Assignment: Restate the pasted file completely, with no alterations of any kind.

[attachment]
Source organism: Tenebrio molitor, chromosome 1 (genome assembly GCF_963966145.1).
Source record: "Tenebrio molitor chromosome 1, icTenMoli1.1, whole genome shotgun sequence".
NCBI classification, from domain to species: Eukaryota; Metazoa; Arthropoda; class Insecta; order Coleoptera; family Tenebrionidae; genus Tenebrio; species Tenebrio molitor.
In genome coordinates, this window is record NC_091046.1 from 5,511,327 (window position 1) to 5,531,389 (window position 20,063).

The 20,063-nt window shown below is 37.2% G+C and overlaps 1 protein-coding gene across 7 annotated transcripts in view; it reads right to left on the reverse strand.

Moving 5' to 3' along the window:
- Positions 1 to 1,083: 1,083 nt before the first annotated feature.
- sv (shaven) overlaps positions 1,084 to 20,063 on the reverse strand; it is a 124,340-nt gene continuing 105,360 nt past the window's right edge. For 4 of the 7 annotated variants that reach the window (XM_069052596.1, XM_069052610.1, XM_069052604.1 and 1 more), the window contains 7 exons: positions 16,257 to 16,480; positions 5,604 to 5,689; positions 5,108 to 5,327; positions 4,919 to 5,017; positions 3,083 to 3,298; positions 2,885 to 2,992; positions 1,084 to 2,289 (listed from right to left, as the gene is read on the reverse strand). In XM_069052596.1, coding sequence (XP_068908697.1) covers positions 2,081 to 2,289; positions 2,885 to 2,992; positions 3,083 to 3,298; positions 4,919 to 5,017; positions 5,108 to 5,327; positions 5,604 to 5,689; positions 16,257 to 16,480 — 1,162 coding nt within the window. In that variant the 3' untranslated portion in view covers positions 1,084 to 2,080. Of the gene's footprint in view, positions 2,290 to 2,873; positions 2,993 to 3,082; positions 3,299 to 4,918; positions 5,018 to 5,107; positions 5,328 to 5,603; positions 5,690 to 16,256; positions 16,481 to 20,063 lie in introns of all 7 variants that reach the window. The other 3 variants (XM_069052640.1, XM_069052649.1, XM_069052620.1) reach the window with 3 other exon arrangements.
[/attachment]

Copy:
Source organism: Tenebrio molitor, chromosome 1 (genome assembly GCF_963966145.1).
Source record: "Tenebrio molitor chromosome 1, icTenMoli1.1, whole genome shotgun sequence".
NCBI classification, from domain to species: Eukaryota; Metazoa; Arthropoda; class Insecta; order Coleoptera; family Tenebrionidae; genus Tenebrio; species Tenebrio molitor.
In genome coordinates, this window is record NC_091046.1 from 5,511,327 (window position 1) to 5,531,389 (window position 20,063).

The 20,063-nt window shown below is 37.2% G+C and overlaps 1 protein-coding gene across 7 annotated transcripts in view; it reads right to left on the reverse strand.

Moving 5' to 3' along the window:
- Positions 1 to 1,083: 1,083 nt before the first annotated feature.
- sv (shaven) overlaps positions 1,084 to 20,063 on the reverse strand; it is a 124,340-nt gene continuing 105,360 nt past the window's right edge. For 4 of the 7 annotated variants that reach the window (XM_069052596.1, XM_069052610.1, XM_069052604.1 and 1 more), the window contains 7 exons: positions 16,257 to 16,480; positions 5,604 to 5,689; positions 5,108 to 5,327; positions 4,919 to 5,017; positions 3,083 to 3,298; positions 2,885 to 2,992; positions 1,084 to 2,289 (listed from right to left, as the gene is read on the reverse strand). In XM_069052596.1, coding sequence (XP_068908697.1) covers positions 2,081 to 2,289; positions 2,885 to 2,992; positions 3,083 to 3,298; positions 4,919 to 5,017; positions 5,108 to 5,327; positions 5,604 to 5,689; positions 16,257 to 16,480 — 1,162 coding nt within the window. In that variant the 3' untranslated portion in view covers positions 1,084 to 2,080. Of the gene's footprint in view, positions 2,290 to 2,873; positions 2,993 to 3,082; positions 3,299 to 4,918; positions 5,018 to 5,107; positions 5,328 to 5,603; positions 5,690 to 16,256; positions 16,481 to 20,063 lie in introns of all 7 variants that reach the window. The other 3 variants (XM_069052640.1, XM_069052649.1, XM_069052620.1) reach the window with 3 other exon arrangements.